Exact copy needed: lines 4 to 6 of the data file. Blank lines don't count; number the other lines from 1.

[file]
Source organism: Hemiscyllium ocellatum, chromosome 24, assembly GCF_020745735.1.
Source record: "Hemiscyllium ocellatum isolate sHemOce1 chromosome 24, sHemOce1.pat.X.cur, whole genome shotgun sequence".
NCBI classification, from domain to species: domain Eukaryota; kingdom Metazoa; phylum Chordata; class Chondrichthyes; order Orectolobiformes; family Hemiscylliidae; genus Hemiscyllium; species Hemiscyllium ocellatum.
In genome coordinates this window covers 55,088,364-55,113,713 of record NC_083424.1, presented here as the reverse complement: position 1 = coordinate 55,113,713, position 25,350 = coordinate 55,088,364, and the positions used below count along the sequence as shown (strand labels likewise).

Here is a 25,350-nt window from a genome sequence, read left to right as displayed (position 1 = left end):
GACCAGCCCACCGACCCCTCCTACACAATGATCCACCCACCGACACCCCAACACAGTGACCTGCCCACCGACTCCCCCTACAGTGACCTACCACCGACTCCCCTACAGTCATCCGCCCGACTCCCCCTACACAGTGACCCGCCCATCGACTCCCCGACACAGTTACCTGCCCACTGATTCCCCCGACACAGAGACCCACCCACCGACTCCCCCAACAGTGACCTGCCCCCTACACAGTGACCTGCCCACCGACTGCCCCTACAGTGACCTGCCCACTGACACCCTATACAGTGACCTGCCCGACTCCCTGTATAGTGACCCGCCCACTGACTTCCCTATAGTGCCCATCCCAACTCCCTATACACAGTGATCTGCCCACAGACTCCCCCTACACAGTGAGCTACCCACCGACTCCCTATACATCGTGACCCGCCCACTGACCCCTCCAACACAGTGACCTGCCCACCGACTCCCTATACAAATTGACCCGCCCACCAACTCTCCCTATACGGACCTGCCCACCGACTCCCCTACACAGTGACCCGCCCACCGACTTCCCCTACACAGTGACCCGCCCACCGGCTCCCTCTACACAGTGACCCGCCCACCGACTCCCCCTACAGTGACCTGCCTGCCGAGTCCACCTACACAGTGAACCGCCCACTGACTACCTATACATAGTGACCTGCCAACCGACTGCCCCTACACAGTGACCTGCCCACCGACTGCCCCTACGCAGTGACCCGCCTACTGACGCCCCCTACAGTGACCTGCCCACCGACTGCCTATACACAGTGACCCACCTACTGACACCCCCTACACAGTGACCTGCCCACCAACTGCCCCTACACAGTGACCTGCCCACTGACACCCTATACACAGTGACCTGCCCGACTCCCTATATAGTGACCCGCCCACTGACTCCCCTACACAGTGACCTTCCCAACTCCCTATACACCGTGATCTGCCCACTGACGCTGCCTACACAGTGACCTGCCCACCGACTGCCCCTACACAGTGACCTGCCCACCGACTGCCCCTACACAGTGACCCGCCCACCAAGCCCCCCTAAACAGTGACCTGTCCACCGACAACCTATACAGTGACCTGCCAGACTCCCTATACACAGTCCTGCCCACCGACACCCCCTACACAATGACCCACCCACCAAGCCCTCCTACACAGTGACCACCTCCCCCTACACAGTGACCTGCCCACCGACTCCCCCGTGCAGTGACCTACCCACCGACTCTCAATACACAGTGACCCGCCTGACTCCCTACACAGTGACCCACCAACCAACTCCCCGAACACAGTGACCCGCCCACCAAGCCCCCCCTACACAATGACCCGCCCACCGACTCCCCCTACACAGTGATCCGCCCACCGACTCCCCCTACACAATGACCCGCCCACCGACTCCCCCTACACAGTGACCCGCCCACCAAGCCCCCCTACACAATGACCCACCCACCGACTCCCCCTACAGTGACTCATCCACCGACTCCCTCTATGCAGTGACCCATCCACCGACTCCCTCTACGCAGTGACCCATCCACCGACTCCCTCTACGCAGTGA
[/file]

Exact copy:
In genome coordinates this window covers 55,088,364-55,113,713 of record NC_083424.1, presented here as the reverse complement: position 1 = coordinate 55,113,713, position 25,350 = coordinate 55,088,364, and the positions used below count along the sequence as shown (strand labels likewise).

Here is a 25,350-nt window from a genome sequence, read left to right as displayed (position 1 = left end):
GACCAGCCCACCGACCCCTCCTACACAATGATCCACCCACCGACACCCCAACACAGTGACCTGCCCACCGACTCCCCCTACAGTGACCTACCACCGACTCCCCTACAGTCATCCGCCCGACTCCCCCTACACAGTGACCCGCCCATCGACTCCCCGACACAGTTACCTGCCCACTGATTCCCCCGACACAGAGACCCACCCACCGACTCCCCCAACAGTGACCTGCCCCCTACACAGTGACCTGCCCACCGACTGCCCCTACAGTGACCTGCCCACTGACACCCTATACAGTGACCTGCCCGACTCCCTGTATAGTGACCCGCCCACTGACTTCCCTATAGTGCCCATCCCAACTCCCTATACACAGTGATCTGCCCACAGACTCCCCCTACACAGTGAGCTACCCACCGACTCCCTATACATCGTGACCCGCCCACTGACCCCTCCAACACAGTGACCTGCCCACCGACTCCCTATACAAATTGACCCGCCCACCAACTCTCCCTATACGGACCTGCCCACCGACTCCCCTACACAGTGACCCGCCCACCGACTTCCCCTACACAGTGACCCGCCCACCGGCTCCCTCTACACAGTGACCCGCCCACCGACTCCCCCTACAGTGACCTGCCTGCCGAGTCCACCTACACAGTGAACCGCCCACTGACTACCTATACATAGTGACCTGCCAACCGACTGCCCCTACACAGTGACCTGCCCACCGACTGCCCCTACGCAGTGACCCGCCTACTGACGCCCCCTACAGTGACCTGCCCACCGACTGCCTATACACAGTGACCCACCTACTGACACCCCCTACACAGTGACCTGCCCACCAACTGCCCCTACACAGTGACCTGCCCACTGACACCCTATACACAGTGACCTGCCCGACTCCCTATATAGTGACCCGCCCACTGACTCCCCTACACAGTGACCTTCCCAACTCCCTATACACCGTGATCTGCCCACTGACGCTGCCTACACAGTGACCTGCCCACCGACTGCCCCTACACAGTGACCTGCCCACCGACTGCCCCTACACAGTGACCCGCCCACCAAGCCCCCCTAAACAGTGACCTGTCCACCGACAACCTATACAGTGACCTGCCAGACTCCCTATACACAGTCCTGCCCACCGACACCCCCTACACAATGACCCACCCACCAAGCCCTCCTACACAGTGACCACCTCCCCCTACACAGTGACCTGCCCACCGACTCCCCCGTGCAGTGACCTACCCACCGACTCTCAATACACAGTGACCCGCCTGACTCCCTACACAGTGACCCACCAACCAACTCCCCGAACACAGTGACCCGCCCACCAAGCCCCCCCTACACAATGACCCGCCCACCGACTCCCCCTACACAGTGATCCGCCCACCGACTCCCCCTACACAATGACCCGCCCACCGACTCCCCCTACACAGTGACCCGCCCACCAAGCCCCCCTACACAATGACCCACCCACCGACTCCCCCTACAGTGACTCATCCACCGACTCCCTCTATGCAGTGACCCATCCACCGACTCCCTCTACGCAGTGACCCATCCACCGACTCCCTCTACGCAGTGA